For The Angry Young Women

I was going to write a blog post that was very historical and informative – about women in music and suchlike. Then I read an article on The Guardian about the furious, but not always righteous, women now appearing on our TVs and I changed my mind.

It’s not just that women aren’t usually ‘allowed’ to be angry – that they get patronised or dismissed and face social and professional sanctions – it’s that the Angry Young Man is so celebrated an archetype.  That’s what stings.

Of course, in ‘real life’ no one wants a boss, colleague, sibling, parent, etc., to be angry all the time; it would all get a bit ‘The Boy Who Cried Wolf’ eventually. You may well sneer and sigh at your angry brother just as much you do at your angry female colleague. In the arts, on the other hand, oh how we love an angry young man!

It’s probably fair to say that John Osborne’s Jimmy Porter was our first Angry Young Man (although in some ways his tirades bear a resemblance to those of Shakespeare’s Hamlet). A cruel, bitter, openly misogynistic man; not truly anti-establishment – just anti-everything. John Osborne was making a statement; Jimmy Porter is just plain old angry.

In a lot of ways, the Angry Young Man, as a character, a trope, was an accidental by-product of this play. But it stuck.

Why ‘brooding’ or ‘angst-ridden’ are words that can be attached to music performed by men – and meant positively – whilst very similar music performed by women is labelled ‘confessional’ is confounding. Unless, of course, you consider that ‘confession’ is a word bound up with sin and guilt – kind of like being female has been since the Old Testament.

And music that would be described as angry? It’s not true to say that women aren’t there, making angry music, but there are problems

As part of a recent project, I extensively researched and wrote about the RIOT GRRRL movement (1990s, US). My God were these women angry. They raged about some of the worst things a woman can experience – incest, domestic abuse, rape. The punkiest punks in the movement didn’t sing; they screamed.

The media took them to pieces – to the point where the figurehead band of RIOT GRRRL, Bikini Kill, lead a media blackout and most of the rest of the movement followed. Because their lyrics addressed such themes, stories were concocted about band members having been, at the extreme end, abused or raped, and at the less extreme end, jilted by boys. Why else would they be so hysterical?

And this isn’t something that has gone away. If it had, The Guardian wouldn’t have run that piece about angry women – their appearance in mainstream popular culture is news.  


Here I, your humble writer, must declare an interest. I am the (electric) guitarist, lead songwriter and singer of rock duo KES’ CONSCIENCE. And I am angry. About almost everything. All the time. It’s not always a just anger, rational or well-directed. It’s not always eloquent, like Jimmy Porter’s, or righteous like some of the RIOT GRRRLs’.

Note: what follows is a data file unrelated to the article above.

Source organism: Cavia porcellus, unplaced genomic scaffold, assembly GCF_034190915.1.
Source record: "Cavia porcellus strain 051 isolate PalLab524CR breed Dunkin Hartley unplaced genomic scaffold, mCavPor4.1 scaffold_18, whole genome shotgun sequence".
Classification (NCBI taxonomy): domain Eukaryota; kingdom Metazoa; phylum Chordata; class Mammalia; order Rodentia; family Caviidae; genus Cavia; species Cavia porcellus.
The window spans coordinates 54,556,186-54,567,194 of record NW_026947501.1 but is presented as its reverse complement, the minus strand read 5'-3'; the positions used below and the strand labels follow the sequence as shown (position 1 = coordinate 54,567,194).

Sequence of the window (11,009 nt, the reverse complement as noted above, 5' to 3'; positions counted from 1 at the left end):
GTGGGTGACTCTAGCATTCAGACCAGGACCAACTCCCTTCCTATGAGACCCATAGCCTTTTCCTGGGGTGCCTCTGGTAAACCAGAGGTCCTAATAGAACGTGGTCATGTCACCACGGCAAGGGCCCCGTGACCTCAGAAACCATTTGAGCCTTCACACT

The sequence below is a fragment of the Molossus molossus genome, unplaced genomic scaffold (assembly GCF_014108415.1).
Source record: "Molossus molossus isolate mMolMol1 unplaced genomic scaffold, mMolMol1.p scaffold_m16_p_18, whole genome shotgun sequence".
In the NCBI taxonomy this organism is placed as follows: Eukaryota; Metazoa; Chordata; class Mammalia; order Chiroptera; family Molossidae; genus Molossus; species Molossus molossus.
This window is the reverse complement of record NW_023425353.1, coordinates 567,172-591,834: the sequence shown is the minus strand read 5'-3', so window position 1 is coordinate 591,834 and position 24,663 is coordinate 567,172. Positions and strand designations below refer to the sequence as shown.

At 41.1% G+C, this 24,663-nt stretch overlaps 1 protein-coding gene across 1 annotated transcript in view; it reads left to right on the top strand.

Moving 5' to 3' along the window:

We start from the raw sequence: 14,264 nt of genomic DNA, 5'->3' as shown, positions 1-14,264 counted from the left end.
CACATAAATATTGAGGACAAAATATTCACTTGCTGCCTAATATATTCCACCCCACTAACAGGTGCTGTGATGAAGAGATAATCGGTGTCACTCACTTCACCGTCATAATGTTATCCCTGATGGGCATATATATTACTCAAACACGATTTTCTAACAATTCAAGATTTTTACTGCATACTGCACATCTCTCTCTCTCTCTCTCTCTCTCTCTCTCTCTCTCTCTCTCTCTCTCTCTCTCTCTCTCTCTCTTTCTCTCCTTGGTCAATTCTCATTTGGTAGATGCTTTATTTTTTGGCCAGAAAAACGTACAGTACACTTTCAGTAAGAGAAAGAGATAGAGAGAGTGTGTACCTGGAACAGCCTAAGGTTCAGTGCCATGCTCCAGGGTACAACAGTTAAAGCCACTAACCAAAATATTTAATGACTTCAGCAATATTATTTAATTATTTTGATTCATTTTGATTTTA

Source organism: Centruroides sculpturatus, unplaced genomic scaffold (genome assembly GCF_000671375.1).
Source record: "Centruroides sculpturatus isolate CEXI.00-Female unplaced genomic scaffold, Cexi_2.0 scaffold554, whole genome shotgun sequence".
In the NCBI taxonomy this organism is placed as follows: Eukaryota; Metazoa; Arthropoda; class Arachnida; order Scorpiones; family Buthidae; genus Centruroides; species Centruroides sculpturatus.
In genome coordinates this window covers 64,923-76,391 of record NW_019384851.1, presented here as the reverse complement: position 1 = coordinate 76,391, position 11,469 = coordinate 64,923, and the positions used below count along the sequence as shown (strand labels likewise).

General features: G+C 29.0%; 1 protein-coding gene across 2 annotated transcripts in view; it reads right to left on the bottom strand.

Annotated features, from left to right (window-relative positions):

And while I would like the right to be angry about everything all the time… well, I realise that that’s asking rather a lot. So, on behalf of myself and all the Angry Young Women, I’ll demand only this:

Listen first.

Feel free to then dismiss and sneer at us if you can honestly say you’d do the same to a man saying or singing the same things. It’s the very minimum we could ask.

In amongst the everyday frustrations there are valid, detailed political and social views that deserve to be listened to. Most of an angry man’s anger is paid attention to so when he expresses something political, subtle or intelligent, he is listened to. An angry woman’s anger is dismissed as though she is ranting about spilled nail polish or, worse, it’s her time of the month. Her valid, intelligent points go unheard.

And let’s not forget that, between the gender pay gap and FGM, women have a lot to be angry about.

In music, anger is a potent force. Why, as female musicians, are we only ‘allowed’ to create that soaring of heart and sinking of stomach, that vicious burst of adrenaline, when we are lamenting lost love or turning the listener on? At best, if it is acknowleged, our anger is attributed to having had a lover ‘stolen’ from us or a man reject us. That might make us angry but there’s far more to our anger than that.

The Angry Young Man in culture is a persona, a whole character, and an accepted one. An angry young woman is either just a singer who sometimes gets her knickers in a twist or a hysterical harpy. Why can’t we have Angry Young Women? Artistic, ‘misunderstood’, angry young women – whole personas accepted by popular culture; sometimes even loved.

Listened to.

We are sick of being dismissed before we are even heard – it’s only making us angrier.

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